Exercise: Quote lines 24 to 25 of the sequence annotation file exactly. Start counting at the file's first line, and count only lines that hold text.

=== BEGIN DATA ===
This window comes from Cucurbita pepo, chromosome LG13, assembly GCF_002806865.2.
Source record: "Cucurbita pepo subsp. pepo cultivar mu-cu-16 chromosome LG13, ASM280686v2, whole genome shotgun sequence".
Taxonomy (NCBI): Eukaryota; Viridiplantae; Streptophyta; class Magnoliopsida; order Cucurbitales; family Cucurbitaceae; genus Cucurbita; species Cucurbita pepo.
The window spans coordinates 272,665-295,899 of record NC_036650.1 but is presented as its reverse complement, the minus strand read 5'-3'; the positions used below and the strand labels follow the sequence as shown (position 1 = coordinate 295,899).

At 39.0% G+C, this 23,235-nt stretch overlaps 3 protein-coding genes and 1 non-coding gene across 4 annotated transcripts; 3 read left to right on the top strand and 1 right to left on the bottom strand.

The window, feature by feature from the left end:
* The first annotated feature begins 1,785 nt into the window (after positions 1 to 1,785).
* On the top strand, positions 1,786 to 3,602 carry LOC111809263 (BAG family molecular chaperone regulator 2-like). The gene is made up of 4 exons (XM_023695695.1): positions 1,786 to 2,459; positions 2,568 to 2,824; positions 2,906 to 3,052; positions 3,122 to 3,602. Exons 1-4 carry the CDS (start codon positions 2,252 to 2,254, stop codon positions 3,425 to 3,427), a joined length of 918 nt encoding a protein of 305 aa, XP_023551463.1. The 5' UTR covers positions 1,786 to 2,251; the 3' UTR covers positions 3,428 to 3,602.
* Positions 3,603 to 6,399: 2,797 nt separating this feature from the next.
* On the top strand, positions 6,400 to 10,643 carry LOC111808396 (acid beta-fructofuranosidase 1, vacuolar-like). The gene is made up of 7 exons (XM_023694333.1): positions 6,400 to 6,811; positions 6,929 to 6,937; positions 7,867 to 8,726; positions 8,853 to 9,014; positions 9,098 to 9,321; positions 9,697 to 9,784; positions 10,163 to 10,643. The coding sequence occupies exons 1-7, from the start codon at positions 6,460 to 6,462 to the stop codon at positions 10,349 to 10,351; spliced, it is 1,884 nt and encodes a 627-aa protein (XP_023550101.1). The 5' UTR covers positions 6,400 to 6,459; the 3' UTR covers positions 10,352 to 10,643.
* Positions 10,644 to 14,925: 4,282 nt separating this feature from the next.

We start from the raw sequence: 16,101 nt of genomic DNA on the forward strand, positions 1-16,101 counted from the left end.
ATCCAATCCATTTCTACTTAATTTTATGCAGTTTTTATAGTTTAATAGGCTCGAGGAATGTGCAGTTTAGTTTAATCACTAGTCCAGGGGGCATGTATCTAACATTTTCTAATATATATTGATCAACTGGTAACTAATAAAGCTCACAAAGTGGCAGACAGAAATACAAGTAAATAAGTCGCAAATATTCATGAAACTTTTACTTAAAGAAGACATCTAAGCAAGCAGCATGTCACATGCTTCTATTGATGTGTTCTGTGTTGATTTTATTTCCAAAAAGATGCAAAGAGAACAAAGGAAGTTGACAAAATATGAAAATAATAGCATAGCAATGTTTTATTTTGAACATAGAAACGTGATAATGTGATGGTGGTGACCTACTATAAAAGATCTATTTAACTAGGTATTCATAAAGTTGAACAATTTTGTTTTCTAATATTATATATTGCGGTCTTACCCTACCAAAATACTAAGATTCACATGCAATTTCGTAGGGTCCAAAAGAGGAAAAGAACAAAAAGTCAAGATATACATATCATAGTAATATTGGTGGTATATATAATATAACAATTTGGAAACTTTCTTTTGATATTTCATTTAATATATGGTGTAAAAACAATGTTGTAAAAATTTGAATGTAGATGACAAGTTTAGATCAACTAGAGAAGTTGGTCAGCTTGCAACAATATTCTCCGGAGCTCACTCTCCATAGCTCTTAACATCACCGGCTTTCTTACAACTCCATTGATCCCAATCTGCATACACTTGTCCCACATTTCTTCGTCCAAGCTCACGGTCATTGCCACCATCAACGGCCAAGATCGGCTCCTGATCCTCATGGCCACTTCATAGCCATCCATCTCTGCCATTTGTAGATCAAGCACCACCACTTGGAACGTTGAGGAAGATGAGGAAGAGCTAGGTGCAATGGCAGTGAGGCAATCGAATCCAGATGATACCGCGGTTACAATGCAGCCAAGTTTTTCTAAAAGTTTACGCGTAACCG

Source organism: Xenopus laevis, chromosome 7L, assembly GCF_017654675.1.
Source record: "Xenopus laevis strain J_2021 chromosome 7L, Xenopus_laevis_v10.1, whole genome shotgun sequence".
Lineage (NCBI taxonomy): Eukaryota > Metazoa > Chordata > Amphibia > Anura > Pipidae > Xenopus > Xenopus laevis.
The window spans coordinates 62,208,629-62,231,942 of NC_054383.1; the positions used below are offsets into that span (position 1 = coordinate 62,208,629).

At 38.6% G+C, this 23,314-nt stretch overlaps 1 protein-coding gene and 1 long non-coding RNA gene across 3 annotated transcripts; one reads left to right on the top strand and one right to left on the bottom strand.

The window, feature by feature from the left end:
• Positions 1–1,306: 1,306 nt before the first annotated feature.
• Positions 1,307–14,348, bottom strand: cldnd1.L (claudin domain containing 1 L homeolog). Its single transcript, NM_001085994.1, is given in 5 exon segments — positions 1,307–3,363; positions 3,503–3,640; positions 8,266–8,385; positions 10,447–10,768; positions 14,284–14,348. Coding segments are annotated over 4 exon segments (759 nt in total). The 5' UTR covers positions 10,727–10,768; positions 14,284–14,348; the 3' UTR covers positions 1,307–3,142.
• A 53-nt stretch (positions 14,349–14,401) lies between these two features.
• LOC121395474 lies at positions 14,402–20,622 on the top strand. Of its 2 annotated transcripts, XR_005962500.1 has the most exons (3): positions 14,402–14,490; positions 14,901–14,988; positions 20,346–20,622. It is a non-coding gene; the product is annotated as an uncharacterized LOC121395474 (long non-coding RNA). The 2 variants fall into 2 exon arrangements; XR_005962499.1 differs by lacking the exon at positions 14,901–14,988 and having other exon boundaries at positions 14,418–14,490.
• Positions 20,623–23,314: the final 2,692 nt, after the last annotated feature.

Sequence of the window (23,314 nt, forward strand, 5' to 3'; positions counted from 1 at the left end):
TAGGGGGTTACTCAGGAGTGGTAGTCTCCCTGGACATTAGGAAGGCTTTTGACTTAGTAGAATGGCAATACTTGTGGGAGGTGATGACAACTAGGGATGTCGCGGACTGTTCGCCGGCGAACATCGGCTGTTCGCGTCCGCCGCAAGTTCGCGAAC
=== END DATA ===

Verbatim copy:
• Positions 20,623–23,314: the final 2,692 nt, after the last annotated feature.

Sequence of the window (23,314 nt, forward strand, 5' to 3'; positions counted from 1 at the left end):